Foreign Minister Baerbock prior to her departure for Rwanda

17.12.2023 - Press release

No one is safe until everyone is safe – when COVID swept the globe, the world came to realise this. It is still painful today that far too many people – especially in Africa – were at the mercy of the virus at the start of the pandemic. That we as an international community were literally unable to deliver. That far too few life-saving vaccine doses made it to where they were urgently needed: the sick, the elderly, children, and those who, as doctors or paramedics, had taken up the fight against the pandemic on the front lines from Abuja to Kigali.

Diseases know no borders or continents – and neither should our solidarity. We have learned lessons as an international community. During Germany’s G7 Presidency in 2022, we jointly raised four billion dollars with initiatives such as the Last Mile to get vaccine doses to people around the world.

For other diseases, too – from malaria to tuberculosis – sometimes a single vaccination can make the difference between life and death. However, just and rapid access to life-saving vaccines should not depend on whether a child is born in Germany or Rwanda.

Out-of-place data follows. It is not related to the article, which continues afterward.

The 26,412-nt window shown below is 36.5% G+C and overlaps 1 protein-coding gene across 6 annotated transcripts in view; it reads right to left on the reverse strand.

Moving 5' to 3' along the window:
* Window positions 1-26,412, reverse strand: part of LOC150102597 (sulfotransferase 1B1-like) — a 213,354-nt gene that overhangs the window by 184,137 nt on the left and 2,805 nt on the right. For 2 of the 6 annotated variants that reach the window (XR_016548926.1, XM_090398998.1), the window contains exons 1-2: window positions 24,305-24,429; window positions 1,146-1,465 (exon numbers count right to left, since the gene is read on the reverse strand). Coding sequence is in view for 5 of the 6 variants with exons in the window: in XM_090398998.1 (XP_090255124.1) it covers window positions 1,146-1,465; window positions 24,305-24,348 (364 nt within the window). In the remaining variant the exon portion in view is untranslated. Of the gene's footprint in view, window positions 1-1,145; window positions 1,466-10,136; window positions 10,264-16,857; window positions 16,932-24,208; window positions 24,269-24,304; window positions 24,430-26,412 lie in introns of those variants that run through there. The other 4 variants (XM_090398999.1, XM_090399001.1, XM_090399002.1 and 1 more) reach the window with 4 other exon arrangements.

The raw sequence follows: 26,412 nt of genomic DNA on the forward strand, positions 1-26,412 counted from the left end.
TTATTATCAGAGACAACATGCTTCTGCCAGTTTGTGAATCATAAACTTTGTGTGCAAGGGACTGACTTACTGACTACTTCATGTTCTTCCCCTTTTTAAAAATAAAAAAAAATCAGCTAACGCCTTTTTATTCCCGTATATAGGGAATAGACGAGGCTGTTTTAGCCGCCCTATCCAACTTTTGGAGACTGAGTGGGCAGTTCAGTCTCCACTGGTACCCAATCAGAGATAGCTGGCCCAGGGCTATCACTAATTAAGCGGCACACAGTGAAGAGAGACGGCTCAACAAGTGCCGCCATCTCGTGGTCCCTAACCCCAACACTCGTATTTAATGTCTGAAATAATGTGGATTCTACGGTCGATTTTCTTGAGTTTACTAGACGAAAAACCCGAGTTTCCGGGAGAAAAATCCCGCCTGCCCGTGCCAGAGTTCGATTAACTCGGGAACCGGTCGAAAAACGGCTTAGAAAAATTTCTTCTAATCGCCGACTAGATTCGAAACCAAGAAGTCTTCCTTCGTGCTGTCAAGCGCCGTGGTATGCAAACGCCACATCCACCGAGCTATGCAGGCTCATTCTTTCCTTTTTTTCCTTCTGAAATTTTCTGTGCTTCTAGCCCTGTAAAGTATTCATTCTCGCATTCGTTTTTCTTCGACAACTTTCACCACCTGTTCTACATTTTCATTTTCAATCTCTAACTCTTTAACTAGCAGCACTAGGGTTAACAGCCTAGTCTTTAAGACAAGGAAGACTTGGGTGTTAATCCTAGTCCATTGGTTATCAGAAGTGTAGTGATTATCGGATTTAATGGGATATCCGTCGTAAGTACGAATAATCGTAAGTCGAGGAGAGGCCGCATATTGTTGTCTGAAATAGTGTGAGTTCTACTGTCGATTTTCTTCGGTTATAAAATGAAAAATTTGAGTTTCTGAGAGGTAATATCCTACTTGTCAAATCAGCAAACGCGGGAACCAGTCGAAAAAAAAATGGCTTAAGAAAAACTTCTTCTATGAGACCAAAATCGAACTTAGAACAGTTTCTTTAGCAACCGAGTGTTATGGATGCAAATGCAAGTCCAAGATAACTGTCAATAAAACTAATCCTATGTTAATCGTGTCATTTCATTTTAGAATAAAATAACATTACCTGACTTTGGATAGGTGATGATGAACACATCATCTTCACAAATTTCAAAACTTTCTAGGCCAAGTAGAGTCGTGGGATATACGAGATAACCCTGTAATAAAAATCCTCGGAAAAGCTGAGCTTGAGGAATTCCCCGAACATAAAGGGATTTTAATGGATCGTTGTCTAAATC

The road to a fair international health architecture is not a short-distance race, but a team marathon. That is why Team Europe supports the goal of Africa’s own vaccine production – from conception to injection. Today, only one in 100 of the vaccine doses administered in Africa is actually produced there; by 2040, this figure is set to be 60 times higher. Global Gateway is making this possible by providing 1.2 billion euro by 2027, with 550 million euro coming from Germany alone. The opening of Africa’s first mRNA vaccine factory in Rwanda by BioNTech is not yet the finishing line – but it is a real milestone and a source of hope for millions.

Rwanda, one of the smallest countries in Africa in terms of landmass, barely larger than its German partner region Land Rhineland-Palatinate, is already today often a model of development for an entire continent: with strong economic growth, as a pioneer in climate action and environmental protection, and as far as the social participation of women is concerned.

Focusing on the future with determination, the wounds of the past should heal for all Rwandans. In 1994, humanity stared into the abyss in the face of the genocide against the Tutsi. Today, the joint remembrance of the whole world is an abiding mission to never allow this to happen again – each and every day anew.

Just how fragile the bridge to peace is when violence erupts time and again can be seen in the east of the Democratic Republic of the Congo. The fighting has already driven many millions of people from their homes. I also want to call in Rwanda on all those who hold the keys to peace to take the path of de-escalation.


Top of page